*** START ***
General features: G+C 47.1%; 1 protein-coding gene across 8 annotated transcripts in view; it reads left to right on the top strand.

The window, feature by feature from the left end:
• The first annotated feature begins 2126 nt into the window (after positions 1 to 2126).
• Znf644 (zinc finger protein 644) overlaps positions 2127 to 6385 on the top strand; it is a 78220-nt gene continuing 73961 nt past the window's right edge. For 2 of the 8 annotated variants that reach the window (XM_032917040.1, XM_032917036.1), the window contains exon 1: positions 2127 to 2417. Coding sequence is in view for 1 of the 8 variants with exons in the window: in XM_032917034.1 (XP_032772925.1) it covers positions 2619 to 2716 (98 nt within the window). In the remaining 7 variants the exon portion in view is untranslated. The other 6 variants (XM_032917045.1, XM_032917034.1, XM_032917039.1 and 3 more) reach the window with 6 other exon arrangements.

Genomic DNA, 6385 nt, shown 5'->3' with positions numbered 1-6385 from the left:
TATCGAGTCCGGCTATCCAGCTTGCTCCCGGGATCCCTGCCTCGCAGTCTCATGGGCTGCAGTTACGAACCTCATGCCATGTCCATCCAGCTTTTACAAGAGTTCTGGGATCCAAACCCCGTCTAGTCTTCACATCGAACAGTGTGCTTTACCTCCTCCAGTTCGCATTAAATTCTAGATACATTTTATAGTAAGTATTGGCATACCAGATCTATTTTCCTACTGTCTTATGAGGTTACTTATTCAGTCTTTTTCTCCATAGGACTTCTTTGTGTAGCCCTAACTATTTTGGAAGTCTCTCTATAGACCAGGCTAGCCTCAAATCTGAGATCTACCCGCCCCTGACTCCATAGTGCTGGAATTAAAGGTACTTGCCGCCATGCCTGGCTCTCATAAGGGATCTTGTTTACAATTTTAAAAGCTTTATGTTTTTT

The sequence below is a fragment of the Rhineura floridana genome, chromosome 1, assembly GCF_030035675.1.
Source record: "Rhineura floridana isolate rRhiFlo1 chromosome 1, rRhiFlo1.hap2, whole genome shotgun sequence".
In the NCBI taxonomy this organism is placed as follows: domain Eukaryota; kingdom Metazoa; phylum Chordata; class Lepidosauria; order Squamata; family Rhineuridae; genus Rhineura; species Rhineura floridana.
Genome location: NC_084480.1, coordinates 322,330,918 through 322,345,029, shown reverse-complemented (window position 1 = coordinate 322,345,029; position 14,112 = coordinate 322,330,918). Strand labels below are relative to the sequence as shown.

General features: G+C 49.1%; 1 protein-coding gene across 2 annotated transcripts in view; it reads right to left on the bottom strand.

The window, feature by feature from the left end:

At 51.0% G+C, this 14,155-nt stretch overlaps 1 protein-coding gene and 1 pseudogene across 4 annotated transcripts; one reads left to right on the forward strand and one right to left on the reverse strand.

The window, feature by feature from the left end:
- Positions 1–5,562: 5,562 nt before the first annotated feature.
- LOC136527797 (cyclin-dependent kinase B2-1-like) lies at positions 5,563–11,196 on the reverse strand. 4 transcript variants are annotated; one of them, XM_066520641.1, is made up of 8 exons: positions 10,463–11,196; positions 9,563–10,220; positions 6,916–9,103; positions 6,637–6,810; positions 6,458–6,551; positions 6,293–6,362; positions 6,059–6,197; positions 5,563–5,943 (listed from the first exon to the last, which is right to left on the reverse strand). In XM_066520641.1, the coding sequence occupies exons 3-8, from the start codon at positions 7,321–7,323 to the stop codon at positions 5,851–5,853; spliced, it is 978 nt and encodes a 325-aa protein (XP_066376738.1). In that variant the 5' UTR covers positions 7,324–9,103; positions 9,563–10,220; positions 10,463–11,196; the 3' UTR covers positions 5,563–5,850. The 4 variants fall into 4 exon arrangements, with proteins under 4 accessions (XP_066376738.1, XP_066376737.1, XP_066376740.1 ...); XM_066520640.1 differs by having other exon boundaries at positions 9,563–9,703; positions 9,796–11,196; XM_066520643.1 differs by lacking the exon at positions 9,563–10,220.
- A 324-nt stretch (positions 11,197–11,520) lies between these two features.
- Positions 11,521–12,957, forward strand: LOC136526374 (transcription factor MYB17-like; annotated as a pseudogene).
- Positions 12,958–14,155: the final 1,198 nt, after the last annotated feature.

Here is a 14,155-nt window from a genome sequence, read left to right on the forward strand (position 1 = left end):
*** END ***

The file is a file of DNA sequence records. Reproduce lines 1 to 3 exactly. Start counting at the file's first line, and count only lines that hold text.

General features: G+C 47.1%; 1 protein-coding gene across 8 annotated transcripts in view; it reads left to right on the top strand.

The window, feature by feature from the left end:
• The first annotated feature begins 2126 nt into the window (after positions 1 to 2126).